Memoria et monumentum: Vojtěch Birnbaum's 'Baroque Principle' and Antonín Engel's 'The Essence of Monumentality'
Source document: Opuscula historiae artium. 2015, vol. 64, iss. 2, pp. 108-121
ISSN1211-7390 (print)2336-4467 (online)
License: Not specified license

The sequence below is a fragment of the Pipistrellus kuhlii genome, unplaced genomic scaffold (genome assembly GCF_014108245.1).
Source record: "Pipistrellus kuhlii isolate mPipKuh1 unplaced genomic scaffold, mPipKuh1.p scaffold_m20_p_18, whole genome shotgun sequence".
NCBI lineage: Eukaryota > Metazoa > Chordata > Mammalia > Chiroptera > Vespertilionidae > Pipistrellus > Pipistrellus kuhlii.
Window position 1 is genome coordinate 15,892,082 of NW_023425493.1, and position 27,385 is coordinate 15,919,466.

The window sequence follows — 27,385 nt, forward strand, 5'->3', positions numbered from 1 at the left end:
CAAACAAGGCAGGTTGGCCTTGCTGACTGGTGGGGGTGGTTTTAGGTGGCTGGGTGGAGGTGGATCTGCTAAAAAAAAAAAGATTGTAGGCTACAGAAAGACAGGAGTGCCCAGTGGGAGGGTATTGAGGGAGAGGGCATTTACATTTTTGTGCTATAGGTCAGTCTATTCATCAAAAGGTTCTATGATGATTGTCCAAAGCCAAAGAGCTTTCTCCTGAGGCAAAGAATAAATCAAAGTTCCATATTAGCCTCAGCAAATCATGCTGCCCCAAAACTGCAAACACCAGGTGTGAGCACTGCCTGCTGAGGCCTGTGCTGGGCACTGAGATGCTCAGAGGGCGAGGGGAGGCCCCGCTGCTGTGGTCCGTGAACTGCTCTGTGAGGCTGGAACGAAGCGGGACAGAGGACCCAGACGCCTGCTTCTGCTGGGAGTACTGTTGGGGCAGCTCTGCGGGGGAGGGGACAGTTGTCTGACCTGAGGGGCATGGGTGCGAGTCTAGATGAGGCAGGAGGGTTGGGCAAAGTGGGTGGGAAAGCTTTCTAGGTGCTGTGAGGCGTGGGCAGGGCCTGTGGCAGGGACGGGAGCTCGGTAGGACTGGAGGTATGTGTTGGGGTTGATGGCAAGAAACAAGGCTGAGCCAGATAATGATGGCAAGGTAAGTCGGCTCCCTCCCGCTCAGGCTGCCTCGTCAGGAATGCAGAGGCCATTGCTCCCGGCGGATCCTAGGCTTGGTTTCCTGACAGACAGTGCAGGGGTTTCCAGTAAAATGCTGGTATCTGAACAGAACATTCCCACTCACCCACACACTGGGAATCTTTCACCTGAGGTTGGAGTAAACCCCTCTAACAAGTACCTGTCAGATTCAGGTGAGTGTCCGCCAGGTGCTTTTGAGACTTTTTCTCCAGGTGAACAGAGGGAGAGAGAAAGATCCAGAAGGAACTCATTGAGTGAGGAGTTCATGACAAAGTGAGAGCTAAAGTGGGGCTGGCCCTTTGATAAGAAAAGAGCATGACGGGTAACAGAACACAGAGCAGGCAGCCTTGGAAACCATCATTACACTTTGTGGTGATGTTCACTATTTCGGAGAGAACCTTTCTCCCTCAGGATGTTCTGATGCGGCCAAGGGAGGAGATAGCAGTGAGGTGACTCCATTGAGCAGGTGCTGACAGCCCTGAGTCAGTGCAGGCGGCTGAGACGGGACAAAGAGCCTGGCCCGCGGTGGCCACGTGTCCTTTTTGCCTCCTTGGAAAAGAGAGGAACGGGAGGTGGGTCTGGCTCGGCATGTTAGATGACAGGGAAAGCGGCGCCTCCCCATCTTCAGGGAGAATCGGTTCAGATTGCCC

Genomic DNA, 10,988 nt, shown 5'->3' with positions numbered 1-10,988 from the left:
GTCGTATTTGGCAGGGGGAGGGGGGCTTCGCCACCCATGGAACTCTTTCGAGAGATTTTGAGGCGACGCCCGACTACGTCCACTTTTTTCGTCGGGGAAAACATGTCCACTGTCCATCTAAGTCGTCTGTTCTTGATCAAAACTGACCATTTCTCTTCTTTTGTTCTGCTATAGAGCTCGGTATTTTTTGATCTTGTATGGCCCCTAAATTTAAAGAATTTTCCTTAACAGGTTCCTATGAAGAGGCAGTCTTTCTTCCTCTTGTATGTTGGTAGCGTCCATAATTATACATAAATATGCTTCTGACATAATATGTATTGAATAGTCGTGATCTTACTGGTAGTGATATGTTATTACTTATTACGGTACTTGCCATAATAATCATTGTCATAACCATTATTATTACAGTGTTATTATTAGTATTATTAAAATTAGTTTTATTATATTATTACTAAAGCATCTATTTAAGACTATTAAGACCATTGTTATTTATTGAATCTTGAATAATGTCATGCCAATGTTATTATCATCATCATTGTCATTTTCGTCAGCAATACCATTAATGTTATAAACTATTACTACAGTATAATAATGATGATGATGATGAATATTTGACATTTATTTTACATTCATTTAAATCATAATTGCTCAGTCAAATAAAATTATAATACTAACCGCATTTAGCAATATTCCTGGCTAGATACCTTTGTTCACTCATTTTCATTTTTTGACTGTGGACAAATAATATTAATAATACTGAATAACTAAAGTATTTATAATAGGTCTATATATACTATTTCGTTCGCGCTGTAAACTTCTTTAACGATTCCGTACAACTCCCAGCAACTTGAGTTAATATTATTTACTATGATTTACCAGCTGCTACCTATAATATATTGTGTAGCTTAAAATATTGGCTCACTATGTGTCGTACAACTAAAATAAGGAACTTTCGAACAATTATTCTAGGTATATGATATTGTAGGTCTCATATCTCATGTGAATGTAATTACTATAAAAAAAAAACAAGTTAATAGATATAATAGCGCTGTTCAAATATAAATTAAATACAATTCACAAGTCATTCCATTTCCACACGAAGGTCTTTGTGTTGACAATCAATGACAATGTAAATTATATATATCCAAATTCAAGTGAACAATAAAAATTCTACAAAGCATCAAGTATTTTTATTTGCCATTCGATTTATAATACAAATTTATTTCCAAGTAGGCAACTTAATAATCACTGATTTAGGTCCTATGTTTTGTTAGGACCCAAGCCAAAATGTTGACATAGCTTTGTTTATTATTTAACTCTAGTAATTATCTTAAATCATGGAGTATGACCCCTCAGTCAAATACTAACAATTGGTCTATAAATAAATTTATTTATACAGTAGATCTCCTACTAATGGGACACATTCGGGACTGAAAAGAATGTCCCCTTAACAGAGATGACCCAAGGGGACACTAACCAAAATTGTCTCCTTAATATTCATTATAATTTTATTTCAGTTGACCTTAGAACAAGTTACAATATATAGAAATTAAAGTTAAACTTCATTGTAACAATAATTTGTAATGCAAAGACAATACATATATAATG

The article focuses on the relationship between two works of art theory: 'The Baroque Principle in the History of Architecture', written in 1924, and 'The Essence of Monumentality', written in 1944. It highlights possible theoretical references to the work of Czech art historian Vojtěch Birnbaum in the first half of the 1920s that can be found later in the ideas of Czech architect Antonín Engel in the first half of the 1940s. When the first edition of Birnbaum's study was published there was almost no response to its theoretical content. The work was viewed primarily as an attempt to rehabilitate the baroque as a concept and to understand the creative essence of the baroque. This article seeks to show that the Baroque principle was met with a response and began to spread after the publication of the second edition of the work in 1941, which seemed to get fit in the events of the 1940s. As Antonín Engel's Essence of Monumentality in Architecture implied in 1944, Birnbaum's 1924 theory, which discussed the need to tap into cultural memory and to work with it through the individuality of the artist in a baroque way as the natural direction of artistry, was met with recognition twenty years after it was first published.